Nicoll, Kerri Leyda  (2015) Why Do Eligible Households Not Participate in Public Antipoverty Programs?: A Review, Journal of Poverty, 19:4, 445-465, DOI: 10.1080/10875549.2015.1015069

Omri, M., Resch, B., Gundlach, L., & Gartner, W. (2013, Fall). Food Deserts: Evaluating Grocery Store and Bus Accessibility using GIS in Madison, Wisconsin. Retrieved from University of Wisconsin-Madison: https://minds.wisconsin.edu/bitstream/handle/1793/73421/Omri%20Resch%20Gundlach.pdf?sequence=1

Pinard, C.A., Bertmann, F. M. W., Byker Shanks, C., Schober, D. J., Smith, T. M., Carpenter, L. C. & Yaroch, A. L. (2017) What Factors Influence SNAP Participation? Literature Reflecting Enrollment in Food Assistance Programs From a Social and Behavioral Science Perspective, Journal of Hunger & Environmental Nutrition, 12:2, 151-168, DOI: 10.1080/19320248.2016.1146194

Ralston, K., & Coleman-Jensen, A. (2017, August 7). USDA’s National School Lunch Program Reduces Food Insecurity. Retrieved from U.S. Department of Agriculture: https://www.ers.usda.gov/amber-waves/2017/august/usda-s-national-school-lunch-program-reduces-food-insecurity/

Reinvestment Fund. (2018, July). Assessing Place-Based Access to Healthy Food: The Limited Supermarket Access (LSA) Analysis. Retrieved from Reinvestment Fund: https://www.reinvestment.com/wp-content/uploads/2018/08/LSA_2018_Report_web.pdf

Rigby, S., Leone, A. F., Kim, H., Betterley, C., Johnson, M. A., Kurtz, H., & Lee, J. S. (2012). Food deserts in Leon County, FL: disparate distribution of Supplemental Nutrition Assistance Program-accepting stores by neighborhood characteristics. Journal of nutrition education and behavior44(6), 539–547. https://doi.org/10.1016/j.jneb.2011.06.007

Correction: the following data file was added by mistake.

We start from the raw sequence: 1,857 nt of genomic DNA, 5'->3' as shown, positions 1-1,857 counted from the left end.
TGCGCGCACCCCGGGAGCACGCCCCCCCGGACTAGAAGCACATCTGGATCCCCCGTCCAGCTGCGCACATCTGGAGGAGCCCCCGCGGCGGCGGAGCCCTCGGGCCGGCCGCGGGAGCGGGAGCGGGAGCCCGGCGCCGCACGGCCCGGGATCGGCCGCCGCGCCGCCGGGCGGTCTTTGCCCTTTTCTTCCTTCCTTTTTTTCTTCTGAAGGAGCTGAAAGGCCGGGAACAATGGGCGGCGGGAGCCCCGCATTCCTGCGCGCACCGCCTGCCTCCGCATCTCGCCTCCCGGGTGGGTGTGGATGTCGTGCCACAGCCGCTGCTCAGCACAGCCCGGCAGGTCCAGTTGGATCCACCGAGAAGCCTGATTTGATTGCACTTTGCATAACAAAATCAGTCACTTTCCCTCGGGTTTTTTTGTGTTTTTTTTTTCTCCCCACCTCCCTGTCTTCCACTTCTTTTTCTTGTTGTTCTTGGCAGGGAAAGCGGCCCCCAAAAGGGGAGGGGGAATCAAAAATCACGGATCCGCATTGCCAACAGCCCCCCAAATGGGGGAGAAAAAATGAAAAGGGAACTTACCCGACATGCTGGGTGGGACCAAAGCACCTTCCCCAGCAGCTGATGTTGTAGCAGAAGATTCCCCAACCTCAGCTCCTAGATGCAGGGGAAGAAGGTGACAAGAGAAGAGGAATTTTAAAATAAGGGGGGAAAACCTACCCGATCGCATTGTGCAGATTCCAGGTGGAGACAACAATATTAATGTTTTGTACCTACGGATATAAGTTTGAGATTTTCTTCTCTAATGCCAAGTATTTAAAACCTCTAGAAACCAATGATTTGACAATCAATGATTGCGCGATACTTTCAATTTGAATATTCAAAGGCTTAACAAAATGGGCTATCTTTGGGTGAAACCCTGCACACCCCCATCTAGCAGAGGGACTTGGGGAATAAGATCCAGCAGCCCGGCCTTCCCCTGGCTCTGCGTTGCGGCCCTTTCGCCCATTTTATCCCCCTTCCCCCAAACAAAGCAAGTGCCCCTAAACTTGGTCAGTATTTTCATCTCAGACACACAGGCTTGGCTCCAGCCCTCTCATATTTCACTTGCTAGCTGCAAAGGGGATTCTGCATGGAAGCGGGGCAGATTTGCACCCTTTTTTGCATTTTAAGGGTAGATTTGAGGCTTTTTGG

Rincón, E.T., & Tiwari, C. (2020). Demand Metric for Supermarket Site Selection: A Case Study. Papers in Applied Geography, 6, 19 - 34. https://www.semanticscholar.org/paper/Demand-Metric-for-Supermarket-Site-Selection:-A-Rinc%C3%B3n-Tiwari/b03cea9f737976847ed707099a0a7ca1d934b757

Rose, D., Habicht, J.-P., & Devaney, B. (1998). Household Participation in the Food Stamp and WIC Programs Increases the Nutrient Intakes of Preschool Children. The Journal of Nutrition, 548-555.

United States Census Bureau. (2021). American Community Survey S2201 Food Stamps/ Supplemental Nutrition Assistance Program (SNAP). Retrieved from United States Census Bureau: https://data.census.gov/table/ACSST1Y2021.S2201?q=SNAP&g=040XX00US29

US Department of Health and Human Services. (n.d.). Food Insecurity. Retrieved from Healthy People 2030: https://health.gov/healthypeople/priority-areas/social-determinants-health/literature-summaries/food-insecurity

USDA. (2023, January 19). USDA Invests $25 Million to Expand Healthy Incentives in SNAP. Retrieved from US Department of Agriculture: https://www.fns.usda.gov/news-item/fns-001.23

Waite, T. (2019, February 20). What is the difference between a food bank and food pantry? Retrieved from Feeding America: https://www.feedingamerica.org/hunger-blog/what-difference-between-food-bank-and-food-pantry

Zhang, J., Wang, Y., & Yen, S. T. (2021). Does Supplemental Nutrition Assistance Program Reduce Food Insecurity among Households with Children? Evidence from the Current Population Survey. International journal of environmental research and public health18(6), 3178. https://doi.org/10.3390/ijerph18063178